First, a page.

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Hoffmann, R. A wiki for the life sciences where authorship matters. Nature Genetics (2008)

Transgenic rescue of congenital heart disease and spina bifida in Splotch mice.

Pax3-deficient Splotch mice display neural tube defects and an array of neural crest related abnormalities including defects in the cardiac outflow tract, dorsal root ganglia and pigmentation. Pax3 is expressed in neural crest cells that emerge from the dorsal neural tube. Pax3 is also expressed in the somites, through which neural crest cells migrate, where it is required for hypaxial muscle development. Homozygous mutant Splotch embryos die by embryonic day 14. We have utilized the proximal 1.6 kb Pax3 promoter and upstream regulatory elements to engineer transgenic mice reproducing endogenous Pax3 expression in neural tube and neural crest, but not the somite. Over expression of Pax3 in these tissues reveals no discernible phenotype. Breeding of transgenic mice onto a Splotch background demonstrates that neural tube and neural crest expression of Pax3 is sufficient to rescue neural tube closure, cardiac development and other neural crest related defects. Transgenic Splotch mice survive until birth at which time they succumb to respiratory failure secondary to absence of a muscular diaphragm. Limb muscles are also absent. These results indicate that regulatory elements sufficient for functional expression of Pax3 required for cardiac development and neural tube closure are contained within the region 1.6 kb upstream of the Pax3 transcriptional start site. In addition, the single Pax3 isoform used for this transgene is sufficient to execute these developmental processes. Although the extracellular matrix and the environment of the somites through which neural crest migrates is known to influence neural crest behavior, our results indicate that Pax3-deficient somites are capable of supporting proper neural crest migration and function suggesting a cell autonomous role for Pax3 in neural crest.[1]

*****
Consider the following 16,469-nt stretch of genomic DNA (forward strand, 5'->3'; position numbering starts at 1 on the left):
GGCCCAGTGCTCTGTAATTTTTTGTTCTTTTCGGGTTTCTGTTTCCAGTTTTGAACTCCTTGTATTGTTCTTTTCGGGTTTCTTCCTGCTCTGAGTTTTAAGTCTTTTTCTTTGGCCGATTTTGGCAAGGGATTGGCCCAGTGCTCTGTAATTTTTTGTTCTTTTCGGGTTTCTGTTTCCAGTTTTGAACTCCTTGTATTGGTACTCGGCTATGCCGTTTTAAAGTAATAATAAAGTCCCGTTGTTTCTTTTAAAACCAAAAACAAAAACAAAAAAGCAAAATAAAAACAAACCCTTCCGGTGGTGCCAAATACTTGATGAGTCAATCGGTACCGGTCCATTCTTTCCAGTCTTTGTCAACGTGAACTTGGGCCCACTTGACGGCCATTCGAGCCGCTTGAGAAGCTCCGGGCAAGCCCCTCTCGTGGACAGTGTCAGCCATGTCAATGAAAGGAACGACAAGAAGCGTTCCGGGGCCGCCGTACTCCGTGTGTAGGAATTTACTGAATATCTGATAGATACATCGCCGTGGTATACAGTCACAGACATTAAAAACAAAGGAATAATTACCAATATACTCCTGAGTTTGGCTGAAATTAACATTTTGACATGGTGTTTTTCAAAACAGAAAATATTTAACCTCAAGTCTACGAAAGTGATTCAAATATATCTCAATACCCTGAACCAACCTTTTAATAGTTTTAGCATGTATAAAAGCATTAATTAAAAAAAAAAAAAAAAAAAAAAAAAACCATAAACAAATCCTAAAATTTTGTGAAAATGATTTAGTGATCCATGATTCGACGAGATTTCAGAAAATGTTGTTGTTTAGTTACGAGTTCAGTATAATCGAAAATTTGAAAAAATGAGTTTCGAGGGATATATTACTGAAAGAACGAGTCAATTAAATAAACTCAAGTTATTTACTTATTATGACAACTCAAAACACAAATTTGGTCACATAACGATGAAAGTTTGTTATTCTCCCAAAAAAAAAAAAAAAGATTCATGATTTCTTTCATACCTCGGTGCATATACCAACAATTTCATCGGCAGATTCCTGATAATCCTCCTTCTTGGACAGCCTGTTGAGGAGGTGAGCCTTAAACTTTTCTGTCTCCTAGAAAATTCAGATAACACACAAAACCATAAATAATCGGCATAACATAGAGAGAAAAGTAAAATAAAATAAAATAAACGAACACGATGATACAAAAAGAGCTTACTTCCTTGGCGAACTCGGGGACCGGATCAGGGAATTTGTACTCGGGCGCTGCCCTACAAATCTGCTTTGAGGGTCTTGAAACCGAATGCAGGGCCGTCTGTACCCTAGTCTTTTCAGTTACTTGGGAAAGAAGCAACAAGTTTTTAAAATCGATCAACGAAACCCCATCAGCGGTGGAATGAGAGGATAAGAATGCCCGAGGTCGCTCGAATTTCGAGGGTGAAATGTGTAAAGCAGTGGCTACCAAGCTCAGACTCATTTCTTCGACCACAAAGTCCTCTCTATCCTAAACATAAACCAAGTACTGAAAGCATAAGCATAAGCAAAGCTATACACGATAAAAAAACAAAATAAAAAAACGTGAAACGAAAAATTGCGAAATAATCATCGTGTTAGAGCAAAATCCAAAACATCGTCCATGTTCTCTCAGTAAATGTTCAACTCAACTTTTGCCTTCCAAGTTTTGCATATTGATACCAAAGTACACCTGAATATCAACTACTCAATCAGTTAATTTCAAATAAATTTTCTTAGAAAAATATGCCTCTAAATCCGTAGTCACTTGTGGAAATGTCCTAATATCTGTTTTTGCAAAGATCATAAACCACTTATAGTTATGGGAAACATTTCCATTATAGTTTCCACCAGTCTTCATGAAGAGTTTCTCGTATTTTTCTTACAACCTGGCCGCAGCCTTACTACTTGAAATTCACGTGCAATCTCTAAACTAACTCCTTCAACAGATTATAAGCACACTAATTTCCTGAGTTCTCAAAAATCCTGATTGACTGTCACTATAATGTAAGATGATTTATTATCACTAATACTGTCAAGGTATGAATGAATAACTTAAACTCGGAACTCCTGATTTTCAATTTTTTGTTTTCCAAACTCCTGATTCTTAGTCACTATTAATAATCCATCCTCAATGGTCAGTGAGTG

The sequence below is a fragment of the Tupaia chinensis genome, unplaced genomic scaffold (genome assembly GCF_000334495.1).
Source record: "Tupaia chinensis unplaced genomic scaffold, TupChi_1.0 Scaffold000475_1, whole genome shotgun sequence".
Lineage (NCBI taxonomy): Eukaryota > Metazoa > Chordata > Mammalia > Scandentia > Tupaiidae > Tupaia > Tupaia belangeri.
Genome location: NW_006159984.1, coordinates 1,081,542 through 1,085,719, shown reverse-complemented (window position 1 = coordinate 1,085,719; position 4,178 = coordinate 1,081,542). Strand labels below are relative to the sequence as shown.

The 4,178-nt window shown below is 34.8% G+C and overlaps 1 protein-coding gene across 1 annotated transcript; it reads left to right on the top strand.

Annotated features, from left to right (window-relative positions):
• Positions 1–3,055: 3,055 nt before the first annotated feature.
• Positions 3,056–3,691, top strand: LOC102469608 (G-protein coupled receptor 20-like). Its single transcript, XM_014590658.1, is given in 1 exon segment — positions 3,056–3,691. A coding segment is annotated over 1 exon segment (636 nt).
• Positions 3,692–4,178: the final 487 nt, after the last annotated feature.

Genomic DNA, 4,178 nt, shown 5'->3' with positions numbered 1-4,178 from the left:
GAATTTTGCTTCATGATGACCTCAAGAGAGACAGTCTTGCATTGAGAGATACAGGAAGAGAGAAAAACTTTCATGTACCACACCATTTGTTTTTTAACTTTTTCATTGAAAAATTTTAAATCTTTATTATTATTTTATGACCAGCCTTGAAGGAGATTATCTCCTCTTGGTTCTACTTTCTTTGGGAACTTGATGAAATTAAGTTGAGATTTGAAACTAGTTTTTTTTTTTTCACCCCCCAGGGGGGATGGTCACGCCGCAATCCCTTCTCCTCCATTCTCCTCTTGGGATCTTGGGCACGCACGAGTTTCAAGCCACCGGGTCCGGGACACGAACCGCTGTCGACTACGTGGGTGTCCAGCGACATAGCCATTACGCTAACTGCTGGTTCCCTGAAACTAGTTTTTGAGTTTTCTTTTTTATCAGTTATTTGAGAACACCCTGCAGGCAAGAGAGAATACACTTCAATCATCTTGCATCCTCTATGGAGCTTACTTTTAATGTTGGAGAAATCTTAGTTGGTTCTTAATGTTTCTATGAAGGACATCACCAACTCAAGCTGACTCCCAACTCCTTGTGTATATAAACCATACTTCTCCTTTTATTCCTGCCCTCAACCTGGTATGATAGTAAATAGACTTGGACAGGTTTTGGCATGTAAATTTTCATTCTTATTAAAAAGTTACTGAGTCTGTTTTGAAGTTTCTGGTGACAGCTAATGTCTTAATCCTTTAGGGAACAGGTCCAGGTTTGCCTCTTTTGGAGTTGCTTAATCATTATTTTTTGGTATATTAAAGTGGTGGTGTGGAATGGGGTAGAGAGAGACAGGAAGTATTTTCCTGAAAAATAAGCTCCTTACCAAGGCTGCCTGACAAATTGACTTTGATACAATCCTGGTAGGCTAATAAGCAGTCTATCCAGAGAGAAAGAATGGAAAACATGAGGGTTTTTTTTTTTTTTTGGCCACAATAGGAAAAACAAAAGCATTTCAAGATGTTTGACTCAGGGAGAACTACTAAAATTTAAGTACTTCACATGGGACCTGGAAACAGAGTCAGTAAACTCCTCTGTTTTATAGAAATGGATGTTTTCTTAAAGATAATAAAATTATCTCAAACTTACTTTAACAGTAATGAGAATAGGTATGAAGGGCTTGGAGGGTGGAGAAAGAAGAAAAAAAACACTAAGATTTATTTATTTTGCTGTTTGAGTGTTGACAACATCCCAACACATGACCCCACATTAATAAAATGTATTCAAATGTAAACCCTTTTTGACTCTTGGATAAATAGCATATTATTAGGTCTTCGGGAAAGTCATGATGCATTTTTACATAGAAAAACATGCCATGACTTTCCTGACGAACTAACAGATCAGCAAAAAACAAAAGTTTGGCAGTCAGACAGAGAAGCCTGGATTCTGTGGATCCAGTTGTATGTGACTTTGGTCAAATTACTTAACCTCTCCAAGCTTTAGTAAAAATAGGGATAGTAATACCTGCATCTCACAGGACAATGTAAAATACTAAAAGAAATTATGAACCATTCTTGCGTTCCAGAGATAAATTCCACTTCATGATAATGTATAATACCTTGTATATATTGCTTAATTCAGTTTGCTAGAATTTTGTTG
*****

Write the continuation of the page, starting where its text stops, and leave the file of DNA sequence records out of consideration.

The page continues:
1. Transgenic rescue of congenital heart disease and spina bifida in Splotch mice. Li, J., Liu, K.C., Jin, F., Lu, M.M., Epstein, J.A. Development (1999) [Pubmed]
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